1. Thanks for this Renato!

    Do you believe 2011 is still too soon for translation cloud applications like XTM Cloud?

  2. Other independent MT vendors include PangeaMT from Pangeanic (statistical), Lucy Software (rules), ProMT (rules) and even Systran. At least the first 3 are also having good results, too:)

  3. As you once said quoting "The Visionary’s Handbook", "The closer your vision gets to a provable future, the more you are simply describing the present. In the same way, the more certain you are of a future outcome, the more likely you will be wrong."
    Your prediction now seems very near to the present.
    Actually, prices have been plungig for years, as they hold to the same level as twenty years ago.
    I hope in a new tech-twist sweeping the smallest LSP's, the pop-and-mom agencies, the one-man shops. I hope in tech-driven disitermediation that could shorten the supply chains, and reverse the downward trend in production prices.
    I agree with Kirti as to OpenExchange. It could prove a hard blow for independent software vendors, and a step backwards for interoperability and standards.

  4. "All this talk about privacy and how Google Translate breaches confidentiality clauses will disappear"


    BTW, apart from rare situations, most documents that I translated in my 10 years career were already published on paper and/or on the Web, so much ado about nothing

  5. Otmar Filipe4:30 PM

    Otmar Filipe. Thanks Renato. Very insightful indeed! The prediction of increased demand of African languages in 2011 was especially interesting for me. I strongly believe that translation plays/will play a critical role in promoting African Languages locally and internationally. Technology will also give its contribution. I would like to hear more from you on this in the future. I will also send you a very interesting study on the use of African Languages. With regard to acquiring interpreting skills to complement our translation skills, I would reinforce the idea that the former complements the latter (or the other way around), although they are different "sciences"/"arts". With both kills we have good chance of expanding our client base, increasing our subject matter knowledge and we may enhance our reputation as language professionals.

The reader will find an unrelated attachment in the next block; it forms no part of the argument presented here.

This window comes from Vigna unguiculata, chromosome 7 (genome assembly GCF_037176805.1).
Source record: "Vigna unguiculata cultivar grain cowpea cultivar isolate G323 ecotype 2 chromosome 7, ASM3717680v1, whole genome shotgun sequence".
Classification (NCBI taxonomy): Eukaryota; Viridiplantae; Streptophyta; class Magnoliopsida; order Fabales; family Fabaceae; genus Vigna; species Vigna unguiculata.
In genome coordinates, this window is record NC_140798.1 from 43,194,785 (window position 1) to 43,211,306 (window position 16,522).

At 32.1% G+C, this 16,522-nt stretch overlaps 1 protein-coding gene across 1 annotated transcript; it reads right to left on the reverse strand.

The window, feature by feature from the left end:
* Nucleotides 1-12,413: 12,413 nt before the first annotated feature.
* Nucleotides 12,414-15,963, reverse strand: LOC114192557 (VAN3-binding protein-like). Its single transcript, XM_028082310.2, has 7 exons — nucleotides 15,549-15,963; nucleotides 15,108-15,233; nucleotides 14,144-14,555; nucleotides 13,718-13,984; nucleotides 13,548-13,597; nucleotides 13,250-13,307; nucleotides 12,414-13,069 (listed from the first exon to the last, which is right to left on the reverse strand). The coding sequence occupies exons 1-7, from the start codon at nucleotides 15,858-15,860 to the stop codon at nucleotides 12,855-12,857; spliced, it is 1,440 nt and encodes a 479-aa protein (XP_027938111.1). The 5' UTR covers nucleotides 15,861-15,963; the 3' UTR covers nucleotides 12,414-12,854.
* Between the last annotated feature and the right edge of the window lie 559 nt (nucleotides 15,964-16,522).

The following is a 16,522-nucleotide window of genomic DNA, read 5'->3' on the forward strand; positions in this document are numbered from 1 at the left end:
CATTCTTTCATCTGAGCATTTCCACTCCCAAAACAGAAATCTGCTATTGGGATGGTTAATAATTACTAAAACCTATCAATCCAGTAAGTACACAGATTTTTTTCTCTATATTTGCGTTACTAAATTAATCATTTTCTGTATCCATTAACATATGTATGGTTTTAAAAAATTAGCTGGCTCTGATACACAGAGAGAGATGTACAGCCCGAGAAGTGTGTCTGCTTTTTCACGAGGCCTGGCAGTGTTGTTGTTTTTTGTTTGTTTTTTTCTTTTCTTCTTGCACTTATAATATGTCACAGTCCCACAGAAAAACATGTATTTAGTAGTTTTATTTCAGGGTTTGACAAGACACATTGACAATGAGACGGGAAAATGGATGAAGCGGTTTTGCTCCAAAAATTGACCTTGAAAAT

6. Manuel/Renatto, do not forget us: Ta with you (our TText! is mainly statistical + rule-based pre- and post-preocessing). We are independent, selling our solutions to LSPs.

  7. From AutomaticTrans we agree in most of this predictions. We have been working to develop our products in this way since 1999.

    Perhaps the market is adopting this perspective in a slower manner (at least in Spain).

    Quality and productivity... those are the key points. Technology is the only way to succed. Since 1999, we are working to install our platforms in big customers in Spain and Brazil (more than 30.000 million words translated).

    For sure, customers would go to: multichannel, multimedia and multilingual. A lot of formats and integration problems that we know well how to solve. So, we would be very happy to see this evolution next year;)

  8. Chris Durban8:54 PM

    Renato, I enjoyed your post but once again you are taking your market segments (big/bulk) for The Market.
    That's fine as far as it goes.
    But there are many (many) other segments, and many other strategies.
    Take your comment "The only way out of this ['companies succumbing to the haggling of the big buyers'] is to dramatically increase productivity using technology at levels never seen before."
    Hmm. Er. Yeah. Well. That's pretty categorical.

    I'll get back to you in December 2011, but throughout this year have felt no pressure at very comfortable rates, and I'm a freelance translator/single language vendor.

    You also note that "Freelance translators should think about measuring their income per hour or per month, instead of their price per word" and there FA&WB (and I) agree absolutely.

    But freelancers should also be tracking markets (other than big/bulk :-)) carefully, honing their writing skills, identifying hot areas, and *specializing*. That's where the high prices are (per word *and* per hour).

    Chris Durban